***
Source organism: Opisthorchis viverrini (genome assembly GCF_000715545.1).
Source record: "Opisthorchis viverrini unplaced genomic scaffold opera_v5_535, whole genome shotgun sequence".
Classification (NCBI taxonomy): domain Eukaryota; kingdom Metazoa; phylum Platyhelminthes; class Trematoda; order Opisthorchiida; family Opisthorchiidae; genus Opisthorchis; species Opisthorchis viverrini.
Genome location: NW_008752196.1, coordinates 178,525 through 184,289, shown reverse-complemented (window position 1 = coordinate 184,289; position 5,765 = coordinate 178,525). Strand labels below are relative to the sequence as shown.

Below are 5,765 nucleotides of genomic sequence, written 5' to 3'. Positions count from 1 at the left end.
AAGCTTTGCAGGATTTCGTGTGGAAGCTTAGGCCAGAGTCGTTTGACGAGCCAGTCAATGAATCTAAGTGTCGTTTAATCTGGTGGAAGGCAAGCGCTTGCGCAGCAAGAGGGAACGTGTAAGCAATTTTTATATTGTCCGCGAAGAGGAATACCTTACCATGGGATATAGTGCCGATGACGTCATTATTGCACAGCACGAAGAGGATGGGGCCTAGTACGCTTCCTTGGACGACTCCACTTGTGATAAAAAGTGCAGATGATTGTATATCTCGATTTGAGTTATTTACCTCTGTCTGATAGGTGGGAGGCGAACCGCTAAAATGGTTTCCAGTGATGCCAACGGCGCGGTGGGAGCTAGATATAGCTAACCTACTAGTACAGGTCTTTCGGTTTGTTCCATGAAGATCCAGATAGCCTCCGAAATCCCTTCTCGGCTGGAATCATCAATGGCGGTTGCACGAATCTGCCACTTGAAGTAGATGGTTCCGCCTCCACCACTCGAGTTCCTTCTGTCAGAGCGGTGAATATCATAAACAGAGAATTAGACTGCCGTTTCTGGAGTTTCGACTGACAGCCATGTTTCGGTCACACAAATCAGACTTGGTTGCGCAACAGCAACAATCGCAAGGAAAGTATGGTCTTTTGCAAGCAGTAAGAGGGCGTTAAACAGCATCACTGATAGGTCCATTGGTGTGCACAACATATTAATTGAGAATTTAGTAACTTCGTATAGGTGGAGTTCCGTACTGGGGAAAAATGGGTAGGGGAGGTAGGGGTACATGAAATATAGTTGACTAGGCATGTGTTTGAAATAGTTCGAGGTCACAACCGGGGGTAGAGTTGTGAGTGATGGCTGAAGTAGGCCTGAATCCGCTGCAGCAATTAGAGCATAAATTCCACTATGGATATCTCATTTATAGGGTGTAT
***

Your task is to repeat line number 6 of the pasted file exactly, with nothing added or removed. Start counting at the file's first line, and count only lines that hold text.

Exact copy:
AAGCTTTGCAGGATTTCGTGTGGAAGCTTAGGCCAGAGTCGTTTGACGAGCCAGTCAATGAATCTAAGTGTCGTTTAATCTGGTGGAAGGCAAGCGCTTGCGCAGCAAGAGGGAACGTGTAAGCAATTTTTATATTGTCCGCGAAGAGGAATACCTTACCATGGGATATAGTGCCGATGACGTCATTATTGCACAGCACGAAGAGGATGGGGCCTAGTACGCTTCCTTGGACGACTCCACTTGTGATAAAAAGTGCAGATGATTGTATATCTCGATTTGAGTTATTTACCTCTGTCTGATAGGTGGGAGGCGAACCGCTAAAATGGTTTCCAGTGATGCCAACGGCGCGGTGGGAGCTAGATATAGCTAACCTACTAGTACAGGTCTTTCGGTTTGTTCCATGAAGATCCAGATAGCCTCCGAAATCCCTTCTCGGCTGGAATCATCAATGGCGGTTGCACGAATCTGCCACTTGAAGTAGATGGTTCCGCCTCCACCACTCGAGTTCCTTCTGTCAGAGCGGTGAATATCATAAACAGAGAATTAGACTGCCGTTTCTGGAGTTTCGACTGACAGCCATGTTTCGGTCACACAAATCAGACTTGGTTGCGCAACAGCAACAATCGCAAGGAAAGTATGGTCTTTTGCAAGCAGTAAGAGGGCGTTAAACAGCATCACTGATAGGTCCATTGGTGTGCACAACATATTAATTGAGAATTTAGTAACTTCGTATAGGTGGAGTTCCGTACTGGGGAAAAATGGGTAGGGGAGGTAGGGGTACATGAAATATAGTTGACTAGGCATGTGTTTGAAATAGTTCGAGGTCACAACCGGGGGTAGAGTTGTGAGTGATGGCTGAAGTAGGCCTGAATCCGCTGCAGCAATTAGAGCATAAATTCCACTATGGATATCTCATTTATAGGGTGTAT